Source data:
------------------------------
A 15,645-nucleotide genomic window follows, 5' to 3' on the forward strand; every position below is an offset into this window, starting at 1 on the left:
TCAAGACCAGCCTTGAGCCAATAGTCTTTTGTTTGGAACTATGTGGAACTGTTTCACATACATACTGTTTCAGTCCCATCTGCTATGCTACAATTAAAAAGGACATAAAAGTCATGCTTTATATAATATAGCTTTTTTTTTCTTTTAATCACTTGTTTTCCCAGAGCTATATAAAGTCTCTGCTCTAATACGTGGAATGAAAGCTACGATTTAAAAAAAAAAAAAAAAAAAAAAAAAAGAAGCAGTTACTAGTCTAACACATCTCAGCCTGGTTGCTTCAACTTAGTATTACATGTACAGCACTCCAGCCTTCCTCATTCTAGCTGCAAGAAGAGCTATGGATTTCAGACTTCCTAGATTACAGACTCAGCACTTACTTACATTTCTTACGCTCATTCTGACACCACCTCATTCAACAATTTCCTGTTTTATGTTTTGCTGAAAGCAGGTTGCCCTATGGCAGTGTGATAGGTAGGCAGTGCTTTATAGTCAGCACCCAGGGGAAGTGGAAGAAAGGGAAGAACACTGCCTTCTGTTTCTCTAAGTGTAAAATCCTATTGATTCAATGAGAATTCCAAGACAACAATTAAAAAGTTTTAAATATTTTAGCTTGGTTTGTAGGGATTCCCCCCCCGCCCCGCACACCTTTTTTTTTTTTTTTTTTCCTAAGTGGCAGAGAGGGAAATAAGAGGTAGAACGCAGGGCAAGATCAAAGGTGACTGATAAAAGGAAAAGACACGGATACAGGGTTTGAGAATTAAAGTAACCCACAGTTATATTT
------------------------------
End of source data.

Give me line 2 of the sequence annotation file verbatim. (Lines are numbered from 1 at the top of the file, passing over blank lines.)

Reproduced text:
TCAAGACCAGCCTTGAGCCAATAGTCTTTTGTTTGGAACTATGTGGAACTGTTTCACATACATACTGTTTCAGTCCCATCTGCTATGCTACAATTAAAAAGGACATAAAAGTCATGCTTTATATAATATAGCTTTTTTTTTCTTTTAATCACTTGTTTTCCCAGAGCTATATAAAGTCTCTGCTCTAATACGTGGAATGAAAGCTACGATTTAAAAAAAAAAAAAAAAAAAAAAAAAAGAAGCAGTTACTAGTCTAACACATCTCAGCCTGGTTGCTTCAACTTAGTATTACATGTACAGCACTCCAGCCTTCCTCATTCTAGCTGCAAGAAGAGCTATGGATTTCAGACTTCCTAGATTACAGACTCAGCACTTACTTACATTTCTTACGCTCATTCTGACACCACCTCATTCAACAATTTCCTGTTTTATGTTTTGCTGAAAGCAGGTTGCCCTATGGCAGTGTGATAGGTAGGCAGTGCTTTATAGTCAGCACCCAGGGGAAGTGGAAGAAAGGGAAGAACACTGCCTTCTGTTTCTCTAAGTGTAAAATCCTATTGATTCAATGAGAATTCCAAGACAACAATTAAAAAGTTTTAAATATTTTAGCTTGGTTTGTAGGGATTCCCCCCCCGCCCCGCACACCTTTTTTTTTTTTTTTTTTCCTAAGTGGCAGAGAGGGAAATAAGAGGTAGAACGCAGGGCAAGATCAAAGGTGACTGATAAAAGGAAAAGACACGGATACAGGGTTTGAGAATTAAAGTAACCCACAGTTATATTT